Country Harbour was settled by Loyalists from the King’s Carolina Rangers and the South Carolina Royalists under the leadership of Captain John Legett. They left Florida on October 10, 1783 and landed in Halifax November 3, 1783. From there the bulk of the settlers went on to Country Harbour with six months provisions, many members on the King’s Carolina Rangers did not arrive until the week of Christmas, possibly even Christmas Day.
323 men, 27 women, and 14 children were listed as having settled at Country Harbour. In May 1874 it was reported that there were only 275 settlers left and the number of men had deceased to 210.
As settlers were not used to winter conditions they roofed their log cabins with mounds of brush thinking it sufficient to keep away the snow but not expecting the long drenching rains that come in late winter. As a result, rain soaked into cabins so that colds combined with scurvy carried off one third of the settlement. The reason for the makeshift shelters was attributed to having a deck load of lumber washed into the ocean in a storm. Arriving after the onset of snow and without lumber the settlers had to throw together whatever shelter they could.
In the spring of 1784 a fresh supply of provisions arrived and the settlement began in earnest. In 1785 the population was 289 - 201 men, 26 women, 21 children, and 41 servants.
The site was established in 1983 to acknowledge the Loyalists who settled the area in 1783.
The walking trail to the site is approx. 2.2km, along the trail you will find listings of the names of people who were granted lands in 1783, the names of various plants and trees, and distance markers.
Inside the building, located on site, you will find information regarding the Loyalists, the celebrations held in 1983, as well as current information.
United Epire Loyalist Site
This site sits at Legett’s Point - the northern top of the Stormont site, the remains of Captain Legett’s wharf are still visible at the water’s edge where the complex consisting of the Captain’s store and house formed the most prominent feature of Country Harbour at the time.
The settlement site, called Stormont, was laid out as a town with lots of one-third acre each on a slope overlooking the water. Hopes for the town were based on its potential as a fishing, shipping, and lumber centre. At the end of their first year there Captain Legett reported that 2 schooners had been built. Also six boats, from 20 to 30 feet in the keel as well as 12 small boats for inshore fishing were completed. The catch for 1784 was between 8,000 and 10,000 pound of cod and 3,000 pounds of salmon. 50,000 feet of shipping lumber had been produced, 50,000 feet of shingles and 30,000 feet of clapboads.
In September 1811 a gale devastated much of the coast of Nova Scotia. In the words of one of the settlers: “I was busily engaged in preparing writings, [when,] feeling the house shake rather violently, I raised my eyes to the windows in front of my Seat, and perceived that the parish church...was totally prostrate, and its lighter materials, were flying about like so many feathers. I hastily secured some bundles of my papers in my pockets, and partly for person Safety...went out of the house but Soon found that I could not keep my feet without some Kind of support, and therefore got hold of a young willow Sapling, which, though it was constantly bending near to the ground, was sufficient to prevent my being blown down. While in that Situation, I Saw a vessel which was lying at Anchor in the harbour, her sails down, and under the partial shelter of a line of beach, completely turned over, and in about five Minutes, no part of her could I see...Some on the land also I heard were killed, and others seriously injured in the destruction of their dwellings...The flocks of geese were blown from the land into the water, as their own feathers would have been by any ordinary Wind. A large part of the roof of a dwelling house near to the one in which I was lodging was carried into a field Several hundred yards off like a plough share into the Soil.”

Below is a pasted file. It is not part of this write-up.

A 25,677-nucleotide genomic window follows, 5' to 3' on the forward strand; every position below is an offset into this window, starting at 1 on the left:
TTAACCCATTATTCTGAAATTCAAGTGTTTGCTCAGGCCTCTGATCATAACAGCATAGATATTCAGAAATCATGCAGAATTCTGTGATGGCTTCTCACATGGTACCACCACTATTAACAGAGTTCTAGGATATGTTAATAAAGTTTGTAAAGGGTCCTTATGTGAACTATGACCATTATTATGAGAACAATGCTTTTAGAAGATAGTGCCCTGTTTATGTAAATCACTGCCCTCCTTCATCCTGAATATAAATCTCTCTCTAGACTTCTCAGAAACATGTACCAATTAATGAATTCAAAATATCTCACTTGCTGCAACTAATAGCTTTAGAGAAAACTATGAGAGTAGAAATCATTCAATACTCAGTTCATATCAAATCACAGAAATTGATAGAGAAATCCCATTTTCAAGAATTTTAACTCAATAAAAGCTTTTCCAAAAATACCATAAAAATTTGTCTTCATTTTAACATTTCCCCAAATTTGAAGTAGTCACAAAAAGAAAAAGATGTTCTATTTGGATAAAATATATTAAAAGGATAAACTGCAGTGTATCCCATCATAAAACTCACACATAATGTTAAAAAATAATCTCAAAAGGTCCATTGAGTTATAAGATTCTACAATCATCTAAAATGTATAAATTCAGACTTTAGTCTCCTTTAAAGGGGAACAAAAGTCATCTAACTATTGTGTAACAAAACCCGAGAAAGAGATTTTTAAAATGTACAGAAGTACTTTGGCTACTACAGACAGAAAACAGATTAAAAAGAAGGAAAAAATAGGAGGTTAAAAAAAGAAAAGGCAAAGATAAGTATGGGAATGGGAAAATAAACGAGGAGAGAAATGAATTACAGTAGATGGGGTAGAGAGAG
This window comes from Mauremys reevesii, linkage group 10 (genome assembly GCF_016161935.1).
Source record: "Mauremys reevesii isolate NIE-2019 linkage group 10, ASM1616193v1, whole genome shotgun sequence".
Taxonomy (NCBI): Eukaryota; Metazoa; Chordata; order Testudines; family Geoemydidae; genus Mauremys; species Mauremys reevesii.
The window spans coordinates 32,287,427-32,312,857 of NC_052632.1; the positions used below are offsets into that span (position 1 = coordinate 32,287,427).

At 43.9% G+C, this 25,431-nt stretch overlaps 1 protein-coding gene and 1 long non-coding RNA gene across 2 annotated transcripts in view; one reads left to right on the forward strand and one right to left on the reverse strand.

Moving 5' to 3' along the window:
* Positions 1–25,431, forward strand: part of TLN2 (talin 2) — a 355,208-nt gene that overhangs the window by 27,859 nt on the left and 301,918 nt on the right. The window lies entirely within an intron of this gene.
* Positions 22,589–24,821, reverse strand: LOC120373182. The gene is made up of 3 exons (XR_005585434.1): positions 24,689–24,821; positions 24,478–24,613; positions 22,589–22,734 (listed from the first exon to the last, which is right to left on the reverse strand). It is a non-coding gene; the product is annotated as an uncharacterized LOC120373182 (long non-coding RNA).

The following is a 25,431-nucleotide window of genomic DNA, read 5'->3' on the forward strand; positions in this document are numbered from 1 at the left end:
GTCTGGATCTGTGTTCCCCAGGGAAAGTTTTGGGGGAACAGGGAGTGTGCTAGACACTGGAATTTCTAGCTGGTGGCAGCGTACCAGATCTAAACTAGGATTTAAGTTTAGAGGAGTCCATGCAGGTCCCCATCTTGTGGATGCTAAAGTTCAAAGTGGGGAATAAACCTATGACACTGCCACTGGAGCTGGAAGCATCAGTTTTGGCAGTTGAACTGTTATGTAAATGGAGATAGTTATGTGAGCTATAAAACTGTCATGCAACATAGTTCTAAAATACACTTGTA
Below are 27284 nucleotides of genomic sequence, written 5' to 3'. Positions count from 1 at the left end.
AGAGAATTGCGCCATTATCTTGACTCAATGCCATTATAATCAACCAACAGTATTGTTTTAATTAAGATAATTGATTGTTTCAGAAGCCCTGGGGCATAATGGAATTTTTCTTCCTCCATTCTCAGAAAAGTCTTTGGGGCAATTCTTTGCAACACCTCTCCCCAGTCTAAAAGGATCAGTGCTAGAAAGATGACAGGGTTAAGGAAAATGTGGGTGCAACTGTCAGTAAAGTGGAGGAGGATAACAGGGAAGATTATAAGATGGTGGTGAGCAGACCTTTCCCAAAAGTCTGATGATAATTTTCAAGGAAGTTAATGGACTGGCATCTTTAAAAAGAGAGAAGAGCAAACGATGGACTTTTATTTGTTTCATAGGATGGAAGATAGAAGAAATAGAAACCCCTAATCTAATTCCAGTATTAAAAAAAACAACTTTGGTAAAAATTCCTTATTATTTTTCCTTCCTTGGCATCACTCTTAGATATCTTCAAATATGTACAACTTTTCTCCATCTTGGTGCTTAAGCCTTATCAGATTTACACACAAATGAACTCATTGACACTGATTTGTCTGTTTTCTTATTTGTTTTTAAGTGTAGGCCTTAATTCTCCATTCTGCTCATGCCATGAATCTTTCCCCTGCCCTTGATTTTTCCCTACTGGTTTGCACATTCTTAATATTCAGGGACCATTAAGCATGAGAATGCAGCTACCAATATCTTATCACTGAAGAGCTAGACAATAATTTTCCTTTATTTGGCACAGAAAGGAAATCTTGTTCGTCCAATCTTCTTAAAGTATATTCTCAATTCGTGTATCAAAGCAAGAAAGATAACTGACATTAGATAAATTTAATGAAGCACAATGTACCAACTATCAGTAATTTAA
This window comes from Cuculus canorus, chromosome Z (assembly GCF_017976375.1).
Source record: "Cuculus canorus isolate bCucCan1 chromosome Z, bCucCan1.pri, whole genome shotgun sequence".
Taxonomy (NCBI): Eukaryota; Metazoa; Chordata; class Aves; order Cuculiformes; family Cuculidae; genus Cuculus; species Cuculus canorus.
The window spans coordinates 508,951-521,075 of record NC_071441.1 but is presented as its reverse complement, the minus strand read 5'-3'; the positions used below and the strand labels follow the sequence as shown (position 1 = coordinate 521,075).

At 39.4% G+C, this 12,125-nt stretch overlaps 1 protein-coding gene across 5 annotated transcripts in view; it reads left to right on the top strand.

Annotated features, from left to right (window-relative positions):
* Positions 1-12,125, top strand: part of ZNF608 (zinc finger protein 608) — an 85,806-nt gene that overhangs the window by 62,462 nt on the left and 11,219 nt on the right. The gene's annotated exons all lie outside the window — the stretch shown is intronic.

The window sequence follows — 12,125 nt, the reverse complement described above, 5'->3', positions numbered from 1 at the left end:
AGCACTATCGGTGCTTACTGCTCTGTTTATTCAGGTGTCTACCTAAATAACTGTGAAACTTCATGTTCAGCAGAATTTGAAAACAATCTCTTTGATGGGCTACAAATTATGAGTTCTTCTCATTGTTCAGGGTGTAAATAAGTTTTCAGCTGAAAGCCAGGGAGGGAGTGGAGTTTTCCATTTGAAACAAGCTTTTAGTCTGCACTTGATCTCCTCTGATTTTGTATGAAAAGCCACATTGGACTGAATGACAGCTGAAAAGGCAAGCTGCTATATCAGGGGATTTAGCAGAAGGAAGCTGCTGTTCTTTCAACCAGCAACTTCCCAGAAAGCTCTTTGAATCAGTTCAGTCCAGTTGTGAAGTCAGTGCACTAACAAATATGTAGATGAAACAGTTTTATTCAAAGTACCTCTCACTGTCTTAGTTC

Legett returned home from Guysborough as soon as he could. He was 69 at the time and the journey was a rough one. He was devastated by what he found there. Everything he owned was flattened and ruined. He Moved in with his daughter and died the next year. He was buried at Country Harbour.
United Empire Loyalist Site
For the officers who could afford them, slaves and hired laborers were employed in clearing land and sawing lumber. Black Loyalists - that is, free blacks - and blacks brought as slaves were part of the initial settlement but the black Loyalists were not granted land at the time of the settlement. Of the 41 servants at Country Harbour only 5 had surnames recorded.
One black Loyalist who came willingly to Nova Scotia even though he received no land in the Wright Grant was George Webb. Webb was born in South Carolina and joined the British at Charleston. He and his wife, Nelly, were employed by Lieutenant James Boisseau of the South Carolina Royalists, but he left George, Nelly and their three children on his land in Country Harbour in 1784. Webb remained in Country Harbour and eventually bought 700 acres at the Tip of Isaacs Harbour. His wife died in 1802 and he remarried Phoebe Roberts in 1803. He raised 14 children. Finally in 1819 he was granted 200 additional acres of land.
Legett also officiated at the marriage of Mortin Clyght to Elsa Webb. They were granted 200 acres in 1821, 11 years after their marriage. In the late 19th century blacks had become scarce in Country Harbour. The 1817 census enumerated 31 blacks; the 1871 census recorded only 5 for Stormont but 27 at Isaacs Harbour where the Webbs lived, 10 near Salmon River where the Clyghts had moved.
Address: Highway 316, Stormont, Guysborough County, Nova Scotia
Season: Year Round depending on trail access during the winter